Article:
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13 Jun, 2014 22:48

Iraq blocks Twitter, Facebook, YouTube amid growing ISIS threat

Iraq blocks Twitter, Facebook, YouTube amid growing ISIS threat

The Iraqi government has blocked access to top social media sites like Facebook and Twitter, reportedly to hinder the activities of militants formerly associated with Al-Qaeda. Meanwhile, thousands are signing up to fight the jihadist insurgency in Iraq.

Numerous media reports citing journalists and open-internet advocates said that internet users in Iraq are getting block screens when trying to access top social media sites and Google.

The Kuwait News Agency cited a source in the Iraqi Ministry of Communications who said the agency was told to block access to Facebook, Twitter and YouTube, as well as a number of pornographic websites.

The source did not specify why the sites were blocked, but it is believed to be a move to thwart militants of the Islamic State of Iraq and the Levant (ISIS or ISIL) from posting videos and pictures of exploits in the nation’s northern and western regions. The group has captured major ground in those areas, including Mosul, the second-largest city in Iraq.

Hayder Hamzoz, founder of the Iraqi Network for Social Media, spread word of the block, and Ammar Al Shahbander, the Iraq director for the Institute for War and Peace Reporting, offered a screenshot of error messages received by users in Iraq.

Users of largest #ISP#internet in #Iraq ( #Earthlink )blocked #facebook#twitter#youtube by order from ministry of communication #insm_iq

— Iraqi Blogger (@Hamzoz) June 13, 2014

#Maliki government started blocking #twitter, #facebook & #youtube in #Iraq, #Baghdadpic.twitter.com/eS1geJ3uDQ

— Ammar Al Shahbander (@superammar) June 13, 2014

Cyber Arabs, an internet freedom monitor and cybersecurity training provider in the Middle East and North Africa, confirmed with Mashable that Facebook, YouTube, and Twitter were hampered across Iraq.

Martin Chulov, reporting for the Guardian, said the sites were all down due to Iraqi government fears that ISIS would use social media to “organise & mobilise.”

Facebook blocked in #Iraq. Govt fears it was used by #ISIS to organise & mobilise

— Martin Chulov (@martinchulov) June 13, 2014

And down goes Google and Youtube. All main social media platforms now blocked in #Iraq#ISIS

— Martin Chulov (@martinchulov) June 13, 2014

"We are disturbed by reports of access issues in Iraq and are investigating," a Facebook spokesperson told Mashable. "Limiting access to internet services – essential for communication and commerce for millions of people – is a matter of concern for the global community."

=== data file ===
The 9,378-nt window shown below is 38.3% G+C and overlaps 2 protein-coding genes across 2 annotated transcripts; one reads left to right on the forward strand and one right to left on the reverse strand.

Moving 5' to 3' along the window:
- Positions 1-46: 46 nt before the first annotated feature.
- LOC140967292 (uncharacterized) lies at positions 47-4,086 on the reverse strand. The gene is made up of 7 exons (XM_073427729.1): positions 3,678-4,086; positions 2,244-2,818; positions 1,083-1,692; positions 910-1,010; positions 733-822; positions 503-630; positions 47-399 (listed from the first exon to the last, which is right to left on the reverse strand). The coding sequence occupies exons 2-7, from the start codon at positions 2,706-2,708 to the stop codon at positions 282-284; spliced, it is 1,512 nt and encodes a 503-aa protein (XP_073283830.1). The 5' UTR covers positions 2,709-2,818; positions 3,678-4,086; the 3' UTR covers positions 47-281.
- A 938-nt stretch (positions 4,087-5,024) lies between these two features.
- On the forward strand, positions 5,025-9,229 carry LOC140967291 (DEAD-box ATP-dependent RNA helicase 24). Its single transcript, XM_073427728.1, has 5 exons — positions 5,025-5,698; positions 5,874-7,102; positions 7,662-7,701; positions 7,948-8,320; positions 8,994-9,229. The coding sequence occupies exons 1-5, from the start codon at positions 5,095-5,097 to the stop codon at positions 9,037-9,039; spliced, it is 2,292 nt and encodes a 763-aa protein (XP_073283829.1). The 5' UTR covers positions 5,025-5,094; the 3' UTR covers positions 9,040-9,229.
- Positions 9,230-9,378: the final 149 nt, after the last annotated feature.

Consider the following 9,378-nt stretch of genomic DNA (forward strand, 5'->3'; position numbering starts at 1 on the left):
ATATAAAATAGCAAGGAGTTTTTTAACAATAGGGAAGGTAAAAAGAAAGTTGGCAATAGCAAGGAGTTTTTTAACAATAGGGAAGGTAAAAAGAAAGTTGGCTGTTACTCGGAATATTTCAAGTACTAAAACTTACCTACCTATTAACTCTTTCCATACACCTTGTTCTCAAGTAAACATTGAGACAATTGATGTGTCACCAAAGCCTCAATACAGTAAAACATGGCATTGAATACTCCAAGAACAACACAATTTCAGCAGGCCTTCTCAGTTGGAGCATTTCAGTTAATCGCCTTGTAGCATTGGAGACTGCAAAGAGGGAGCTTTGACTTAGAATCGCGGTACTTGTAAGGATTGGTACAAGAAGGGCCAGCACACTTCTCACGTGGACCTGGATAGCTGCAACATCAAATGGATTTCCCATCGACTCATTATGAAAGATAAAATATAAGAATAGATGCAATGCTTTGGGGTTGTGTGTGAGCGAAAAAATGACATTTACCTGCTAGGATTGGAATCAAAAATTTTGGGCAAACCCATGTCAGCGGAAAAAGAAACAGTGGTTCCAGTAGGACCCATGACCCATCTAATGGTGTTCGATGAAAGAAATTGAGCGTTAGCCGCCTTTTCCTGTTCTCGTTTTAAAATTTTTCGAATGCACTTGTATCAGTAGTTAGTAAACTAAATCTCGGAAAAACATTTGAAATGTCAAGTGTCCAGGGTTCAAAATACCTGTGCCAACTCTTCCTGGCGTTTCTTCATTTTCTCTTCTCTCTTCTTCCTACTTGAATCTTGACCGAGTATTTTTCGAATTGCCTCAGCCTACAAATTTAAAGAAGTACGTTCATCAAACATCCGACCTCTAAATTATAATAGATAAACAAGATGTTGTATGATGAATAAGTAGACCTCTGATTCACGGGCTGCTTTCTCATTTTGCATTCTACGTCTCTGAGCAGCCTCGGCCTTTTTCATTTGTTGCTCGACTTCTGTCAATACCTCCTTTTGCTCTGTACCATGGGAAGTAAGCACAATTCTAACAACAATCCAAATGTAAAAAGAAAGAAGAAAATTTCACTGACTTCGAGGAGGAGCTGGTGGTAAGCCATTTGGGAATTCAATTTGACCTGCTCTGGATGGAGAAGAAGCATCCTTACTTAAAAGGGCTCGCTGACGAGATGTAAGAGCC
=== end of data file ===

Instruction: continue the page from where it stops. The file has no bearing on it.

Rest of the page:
Twitter and YouTube spokespersons said the companies are looking into the reports.

YouTube spokesperson on Iraq outage: "There is no technical issue on our side and we’re looking into the situation." #insm_iq

— Anonymous Operations (@YourAnonCentral) June 13, 2014

There have been reports of users losing access to messaging services WhatsApp and Viber, as well.

Whatsapp and Viber have blocked in #Iraq#insm_iq#Baghdad

— zahraa ∞▲. (@zahraa901) June 13, 2014

Internet activists also pointed out that blocking connections to users across Iraq would likely not help in refuting ISIS-fueled rumors of their own victories.

a lot of fake news coming from #ISIS on #Social_Media about #Iraq like using photos from war in #syria or tweet a fake news about Victory

— Iraqi Blogger (@Hamzoz) June 13, 2014

The best way to fight rumors is not by cutting Internet in many Provinces in #Iraq#insm_iq 1/2

— Mohamad محمد (@MoNajem) June 13, 2014

Maleki should learn from his own citizens, fighting false news by more accurate news is coming from @IN4SM Bloggers #insm_iq#Iraq 2/2

— Mohamad محمد (@MoNajem) June 13, 2014

Meanwhile, thousands of Iraqi civilians are signing up to fight ISIS – Sunni Arab jihadists that also have a major presence in neighboring Syria. ISIS has handily beaten Iraqi security forces in their advance through the nation, leading Prime Minister Nouri al-Maliki to announce that civilians would be armed for an offensive against militants.

The volunteer effort received a boost from words of encouragement from Grand Ayatollah Ali al-Sistani, a top Shiite cleric adored across Iraq.

"Citizens who are able to bear arms and fight terrorists, defending their country and their people and their holy places, should volunteer and join the security forces to achieve this holy purpose," Sistani's representative announced for the cleric.

"He who sacrifices for the cause of defending his country and his family and his honour will be a martyr," he added.